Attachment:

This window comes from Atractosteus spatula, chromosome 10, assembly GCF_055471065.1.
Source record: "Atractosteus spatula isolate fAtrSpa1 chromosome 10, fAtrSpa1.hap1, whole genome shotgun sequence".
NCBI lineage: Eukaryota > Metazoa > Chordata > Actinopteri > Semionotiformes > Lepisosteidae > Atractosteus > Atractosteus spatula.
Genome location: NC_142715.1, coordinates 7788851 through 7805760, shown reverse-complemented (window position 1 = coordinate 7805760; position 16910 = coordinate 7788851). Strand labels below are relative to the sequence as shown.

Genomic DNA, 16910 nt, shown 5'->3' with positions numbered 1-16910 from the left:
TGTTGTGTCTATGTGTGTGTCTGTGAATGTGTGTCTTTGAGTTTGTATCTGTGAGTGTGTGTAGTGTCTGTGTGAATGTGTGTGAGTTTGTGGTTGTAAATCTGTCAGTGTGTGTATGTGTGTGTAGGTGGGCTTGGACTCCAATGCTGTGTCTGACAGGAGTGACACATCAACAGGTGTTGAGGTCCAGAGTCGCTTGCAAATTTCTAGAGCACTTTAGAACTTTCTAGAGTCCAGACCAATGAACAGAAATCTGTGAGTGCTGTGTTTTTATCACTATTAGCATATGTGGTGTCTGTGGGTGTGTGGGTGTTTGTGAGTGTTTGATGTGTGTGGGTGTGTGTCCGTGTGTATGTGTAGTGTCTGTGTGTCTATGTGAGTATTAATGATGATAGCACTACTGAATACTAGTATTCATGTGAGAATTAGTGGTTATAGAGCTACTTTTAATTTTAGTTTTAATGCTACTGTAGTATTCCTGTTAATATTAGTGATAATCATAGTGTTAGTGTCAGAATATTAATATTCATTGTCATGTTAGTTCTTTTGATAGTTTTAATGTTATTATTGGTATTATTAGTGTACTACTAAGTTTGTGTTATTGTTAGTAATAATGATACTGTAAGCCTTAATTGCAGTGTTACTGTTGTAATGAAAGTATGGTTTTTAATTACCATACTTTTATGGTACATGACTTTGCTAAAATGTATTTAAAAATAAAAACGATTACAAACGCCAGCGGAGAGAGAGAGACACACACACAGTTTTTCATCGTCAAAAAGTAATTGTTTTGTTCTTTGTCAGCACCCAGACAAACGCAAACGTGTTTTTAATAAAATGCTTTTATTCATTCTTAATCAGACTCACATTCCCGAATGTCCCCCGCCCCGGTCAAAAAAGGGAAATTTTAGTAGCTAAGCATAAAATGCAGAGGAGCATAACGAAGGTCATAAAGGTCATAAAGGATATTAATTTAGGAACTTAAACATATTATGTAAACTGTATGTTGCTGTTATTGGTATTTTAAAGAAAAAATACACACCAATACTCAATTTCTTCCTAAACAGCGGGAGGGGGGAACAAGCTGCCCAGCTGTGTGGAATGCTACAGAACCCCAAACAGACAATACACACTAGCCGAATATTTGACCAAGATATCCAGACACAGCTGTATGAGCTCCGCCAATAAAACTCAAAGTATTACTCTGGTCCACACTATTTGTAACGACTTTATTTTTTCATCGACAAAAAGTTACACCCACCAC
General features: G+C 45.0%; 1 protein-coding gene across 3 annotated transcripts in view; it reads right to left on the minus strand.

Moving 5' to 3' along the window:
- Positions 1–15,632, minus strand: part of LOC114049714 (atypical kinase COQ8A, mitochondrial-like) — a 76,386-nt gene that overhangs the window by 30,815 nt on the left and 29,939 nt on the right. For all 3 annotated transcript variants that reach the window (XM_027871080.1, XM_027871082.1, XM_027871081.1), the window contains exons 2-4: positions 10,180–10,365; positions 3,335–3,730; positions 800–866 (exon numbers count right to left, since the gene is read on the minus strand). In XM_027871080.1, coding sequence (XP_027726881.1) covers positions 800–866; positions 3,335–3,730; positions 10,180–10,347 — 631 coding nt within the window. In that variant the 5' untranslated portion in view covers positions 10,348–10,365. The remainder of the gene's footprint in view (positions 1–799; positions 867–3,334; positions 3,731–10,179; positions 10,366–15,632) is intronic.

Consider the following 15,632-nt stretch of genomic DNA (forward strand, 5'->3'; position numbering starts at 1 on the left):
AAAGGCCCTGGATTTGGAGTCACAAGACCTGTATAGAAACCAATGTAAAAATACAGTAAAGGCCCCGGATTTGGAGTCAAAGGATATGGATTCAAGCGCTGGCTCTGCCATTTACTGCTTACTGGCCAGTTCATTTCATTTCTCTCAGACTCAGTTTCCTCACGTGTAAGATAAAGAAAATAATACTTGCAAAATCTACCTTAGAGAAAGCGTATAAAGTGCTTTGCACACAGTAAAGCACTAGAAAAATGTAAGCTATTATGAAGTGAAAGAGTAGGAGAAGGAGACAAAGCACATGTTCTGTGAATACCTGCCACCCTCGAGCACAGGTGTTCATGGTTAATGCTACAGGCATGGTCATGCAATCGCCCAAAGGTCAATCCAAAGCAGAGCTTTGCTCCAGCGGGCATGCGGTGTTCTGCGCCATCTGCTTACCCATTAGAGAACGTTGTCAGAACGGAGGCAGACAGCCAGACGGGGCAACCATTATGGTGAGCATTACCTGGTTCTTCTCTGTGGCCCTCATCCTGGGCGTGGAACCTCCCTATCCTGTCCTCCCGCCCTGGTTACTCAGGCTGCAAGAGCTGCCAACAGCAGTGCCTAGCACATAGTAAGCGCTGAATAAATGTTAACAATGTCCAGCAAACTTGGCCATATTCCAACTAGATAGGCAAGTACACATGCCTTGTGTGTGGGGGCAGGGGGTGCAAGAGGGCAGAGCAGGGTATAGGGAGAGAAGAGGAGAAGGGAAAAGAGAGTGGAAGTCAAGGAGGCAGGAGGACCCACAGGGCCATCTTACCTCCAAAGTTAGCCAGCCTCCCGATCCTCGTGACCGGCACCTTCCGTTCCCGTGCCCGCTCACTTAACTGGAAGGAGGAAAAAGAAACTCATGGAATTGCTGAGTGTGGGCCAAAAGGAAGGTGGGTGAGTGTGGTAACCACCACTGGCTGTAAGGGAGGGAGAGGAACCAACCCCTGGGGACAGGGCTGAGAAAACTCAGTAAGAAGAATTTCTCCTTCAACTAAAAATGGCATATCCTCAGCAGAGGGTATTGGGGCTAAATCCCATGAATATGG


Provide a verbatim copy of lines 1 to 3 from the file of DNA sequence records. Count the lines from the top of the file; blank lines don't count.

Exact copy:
This window comes from Atractosteus spatula, chromosome 10, assembly GCF_055471065.1.
Source record: "Atractosteus spatula isolate fAtrSpa1 chromosome 10, fAtrSpa1.hap1, whole genome shotgun sequence".
NCBI lineage: Eukaryota > Metazoa > Chordata > Actinopteri > Semionotiformes > Lepisosteidae > Atractosteus > Atractosteus spatula.